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2 minutes reading

Woods kindle new ways of being and urge our minds differently

Woods kindle new ways of being and urge our minds differently Woods kindle new ways of being and urge our minds differently
Source: Cressida Campbell via Tumblr
The Wild Places
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The Wild Places
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It was in the twentieth century that the deepwood came to its true end. During its course, forests were depleted at unprecedented speed across the western hemisphere. In Britain and Ireland, the two wars led to almost unregulated clear-felling. Half a million acres of broadleaf forest were felled in the years 1914 to 1918 to meet war needs. Techniques of woodsmanship and forest husbandry - regular cutting, coppicing and pollarding - that had been developed over centuries lapsed from practice. In the thirty years after 1945, the 'locust years', nearly half of the remaining ancient semi-natural forest remained was lost to plantation, development and the plough.

The deepwood is vanished in these islands - much, indeed, had vanished before history began - but we are still haunted by the idea of it. The deepwood flourishes in our architecture, art and above all in our literature. Unnumbered quests and voyages have taken place through and over the deepwood, and fairy tales and dream-plays have been staged in its glades and copses. Woods have always been a place of inbetweenness, somewhere one might slip from one world to another, or one time to a former: in Kipling's story 'Puck of Pook's Hill', it is by right of 'Oak and Ash and Thorn' that the children are granted their ability to voyage back into English history.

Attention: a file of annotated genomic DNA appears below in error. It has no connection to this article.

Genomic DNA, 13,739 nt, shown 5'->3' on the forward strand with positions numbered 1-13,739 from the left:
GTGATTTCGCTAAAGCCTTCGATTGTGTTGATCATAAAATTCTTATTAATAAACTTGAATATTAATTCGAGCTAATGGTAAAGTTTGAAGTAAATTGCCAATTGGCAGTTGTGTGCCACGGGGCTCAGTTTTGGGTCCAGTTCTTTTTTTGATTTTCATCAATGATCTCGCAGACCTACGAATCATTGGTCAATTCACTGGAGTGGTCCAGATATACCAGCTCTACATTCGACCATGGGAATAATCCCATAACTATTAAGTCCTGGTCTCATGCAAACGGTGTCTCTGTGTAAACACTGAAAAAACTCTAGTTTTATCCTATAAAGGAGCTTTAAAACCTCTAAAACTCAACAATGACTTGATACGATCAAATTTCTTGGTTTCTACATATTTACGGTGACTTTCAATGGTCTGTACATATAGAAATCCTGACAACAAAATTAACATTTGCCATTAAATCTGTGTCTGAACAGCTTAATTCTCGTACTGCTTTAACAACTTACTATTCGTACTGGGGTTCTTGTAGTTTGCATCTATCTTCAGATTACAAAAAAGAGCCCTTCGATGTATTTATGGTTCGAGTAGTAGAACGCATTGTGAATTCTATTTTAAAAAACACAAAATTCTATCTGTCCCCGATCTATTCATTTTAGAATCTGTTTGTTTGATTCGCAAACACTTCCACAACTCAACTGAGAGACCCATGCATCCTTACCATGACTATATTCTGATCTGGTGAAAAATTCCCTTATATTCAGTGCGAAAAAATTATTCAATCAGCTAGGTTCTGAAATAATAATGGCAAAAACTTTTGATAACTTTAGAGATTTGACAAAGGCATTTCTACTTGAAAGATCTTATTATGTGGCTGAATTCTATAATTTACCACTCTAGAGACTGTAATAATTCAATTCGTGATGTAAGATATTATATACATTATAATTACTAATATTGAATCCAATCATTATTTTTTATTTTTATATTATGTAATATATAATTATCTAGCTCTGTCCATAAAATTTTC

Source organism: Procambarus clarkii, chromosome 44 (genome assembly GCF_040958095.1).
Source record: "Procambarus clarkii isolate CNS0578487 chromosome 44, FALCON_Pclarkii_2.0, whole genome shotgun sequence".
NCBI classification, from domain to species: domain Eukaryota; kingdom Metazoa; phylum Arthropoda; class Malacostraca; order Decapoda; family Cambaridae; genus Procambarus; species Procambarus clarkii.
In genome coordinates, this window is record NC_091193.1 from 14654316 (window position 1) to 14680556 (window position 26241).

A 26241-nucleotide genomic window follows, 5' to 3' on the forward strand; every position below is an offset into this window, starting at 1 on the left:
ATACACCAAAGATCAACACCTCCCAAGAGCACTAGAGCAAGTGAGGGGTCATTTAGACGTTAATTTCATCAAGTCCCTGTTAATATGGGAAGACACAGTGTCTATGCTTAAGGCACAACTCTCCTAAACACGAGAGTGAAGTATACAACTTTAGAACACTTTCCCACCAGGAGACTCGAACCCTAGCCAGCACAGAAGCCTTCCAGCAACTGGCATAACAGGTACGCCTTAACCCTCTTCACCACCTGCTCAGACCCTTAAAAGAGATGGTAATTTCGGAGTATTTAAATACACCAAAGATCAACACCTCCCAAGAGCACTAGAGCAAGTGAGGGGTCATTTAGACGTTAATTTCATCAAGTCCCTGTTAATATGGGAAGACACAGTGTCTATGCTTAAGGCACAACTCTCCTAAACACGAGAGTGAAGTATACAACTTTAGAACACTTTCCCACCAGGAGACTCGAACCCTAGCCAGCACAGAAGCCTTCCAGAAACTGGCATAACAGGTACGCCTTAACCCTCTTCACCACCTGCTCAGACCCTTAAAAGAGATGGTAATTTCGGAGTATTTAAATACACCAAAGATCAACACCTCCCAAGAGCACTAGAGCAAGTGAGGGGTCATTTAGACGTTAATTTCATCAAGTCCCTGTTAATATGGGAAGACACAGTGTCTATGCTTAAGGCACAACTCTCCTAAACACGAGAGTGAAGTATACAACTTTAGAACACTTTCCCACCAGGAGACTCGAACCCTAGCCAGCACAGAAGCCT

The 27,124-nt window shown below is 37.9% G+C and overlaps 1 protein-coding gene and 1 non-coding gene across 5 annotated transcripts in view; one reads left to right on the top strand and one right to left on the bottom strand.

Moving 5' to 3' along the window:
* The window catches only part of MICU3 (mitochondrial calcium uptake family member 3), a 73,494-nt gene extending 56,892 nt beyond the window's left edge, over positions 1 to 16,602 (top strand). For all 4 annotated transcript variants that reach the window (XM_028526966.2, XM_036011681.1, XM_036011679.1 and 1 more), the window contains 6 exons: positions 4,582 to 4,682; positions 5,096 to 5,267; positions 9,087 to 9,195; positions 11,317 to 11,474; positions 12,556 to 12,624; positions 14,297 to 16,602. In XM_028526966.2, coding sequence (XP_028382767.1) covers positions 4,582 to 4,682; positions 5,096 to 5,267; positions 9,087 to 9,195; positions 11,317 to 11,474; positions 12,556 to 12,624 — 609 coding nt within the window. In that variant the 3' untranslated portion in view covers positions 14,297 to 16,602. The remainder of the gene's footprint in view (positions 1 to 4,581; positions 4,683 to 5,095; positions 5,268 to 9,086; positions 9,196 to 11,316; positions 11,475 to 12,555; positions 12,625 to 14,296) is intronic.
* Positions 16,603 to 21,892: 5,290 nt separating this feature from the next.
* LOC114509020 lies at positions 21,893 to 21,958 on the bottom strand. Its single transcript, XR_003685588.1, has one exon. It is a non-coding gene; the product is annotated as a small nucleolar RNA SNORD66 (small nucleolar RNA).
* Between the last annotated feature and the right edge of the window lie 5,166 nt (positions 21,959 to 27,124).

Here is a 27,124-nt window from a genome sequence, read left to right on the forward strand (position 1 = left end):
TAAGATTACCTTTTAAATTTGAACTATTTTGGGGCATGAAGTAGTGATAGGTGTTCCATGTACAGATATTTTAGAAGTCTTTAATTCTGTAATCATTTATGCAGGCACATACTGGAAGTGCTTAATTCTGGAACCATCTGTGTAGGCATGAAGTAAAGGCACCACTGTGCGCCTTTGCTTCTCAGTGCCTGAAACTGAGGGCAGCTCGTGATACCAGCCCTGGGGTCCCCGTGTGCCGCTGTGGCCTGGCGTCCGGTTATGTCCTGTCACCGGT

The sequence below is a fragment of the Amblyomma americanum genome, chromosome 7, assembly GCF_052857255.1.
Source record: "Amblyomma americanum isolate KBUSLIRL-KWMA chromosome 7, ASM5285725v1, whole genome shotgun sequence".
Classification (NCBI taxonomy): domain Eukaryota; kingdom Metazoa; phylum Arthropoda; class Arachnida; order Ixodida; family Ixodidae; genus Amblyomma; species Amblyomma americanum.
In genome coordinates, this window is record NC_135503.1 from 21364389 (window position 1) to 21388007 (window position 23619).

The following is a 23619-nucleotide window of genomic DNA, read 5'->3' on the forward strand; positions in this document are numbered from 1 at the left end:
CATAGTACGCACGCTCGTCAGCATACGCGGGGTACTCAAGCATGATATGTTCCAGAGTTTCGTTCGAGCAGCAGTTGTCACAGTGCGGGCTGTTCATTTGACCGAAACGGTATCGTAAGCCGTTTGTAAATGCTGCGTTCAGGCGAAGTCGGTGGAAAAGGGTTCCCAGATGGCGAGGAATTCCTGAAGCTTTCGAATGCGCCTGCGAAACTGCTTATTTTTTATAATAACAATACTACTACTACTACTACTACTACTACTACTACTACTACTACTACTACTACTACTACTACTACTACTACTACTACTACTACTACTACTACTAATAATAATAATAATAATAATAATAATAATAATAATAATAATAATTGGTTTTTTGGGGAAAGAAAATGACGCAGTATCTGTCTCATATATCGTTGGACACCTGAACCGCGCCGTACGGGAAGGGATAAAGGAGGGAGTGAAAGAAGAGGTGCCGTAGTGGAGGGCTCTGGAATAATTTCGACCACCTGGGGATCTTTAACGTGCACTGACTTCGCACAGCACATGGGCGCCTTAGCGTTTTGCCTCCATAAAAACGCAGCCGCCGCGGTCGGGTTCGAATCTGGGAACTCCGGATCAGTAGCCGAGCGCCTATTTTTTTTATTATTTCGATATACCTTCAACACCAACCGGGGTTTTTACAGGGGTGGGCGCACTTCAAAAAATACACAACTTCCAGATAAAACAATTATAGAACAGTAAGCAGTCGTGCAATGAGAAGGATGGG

There is no mystery in this association of woods and otherworlds, for as anyone who has walked in woods knows, they are places of correspondence, of call and answer. Visual affinities of colour, relief and texture abound. A fallen branch echoes the deltoid form of the streambed into which it has come to rest. Chrome yellow autumn elm leaves find their colour rhyme in the eye-ring of a blackbird. Different aspects of the forest link unexpectedly with each other, and so it is that within the stories of forests, different times and worlds can be joined. Woods and forests have been essential to the imagination of these islands, and of countries throughout the world, for centuries. It is for this reason that when woods are felled, when they are suppressed by tarmac and concrete and asphalt, it is not only unique species and habitats that disappear, but also unique memories, unique forms of thought. Woods, like other wild places, can kindle new ways of being or cognition in people, can urge their minds differently.

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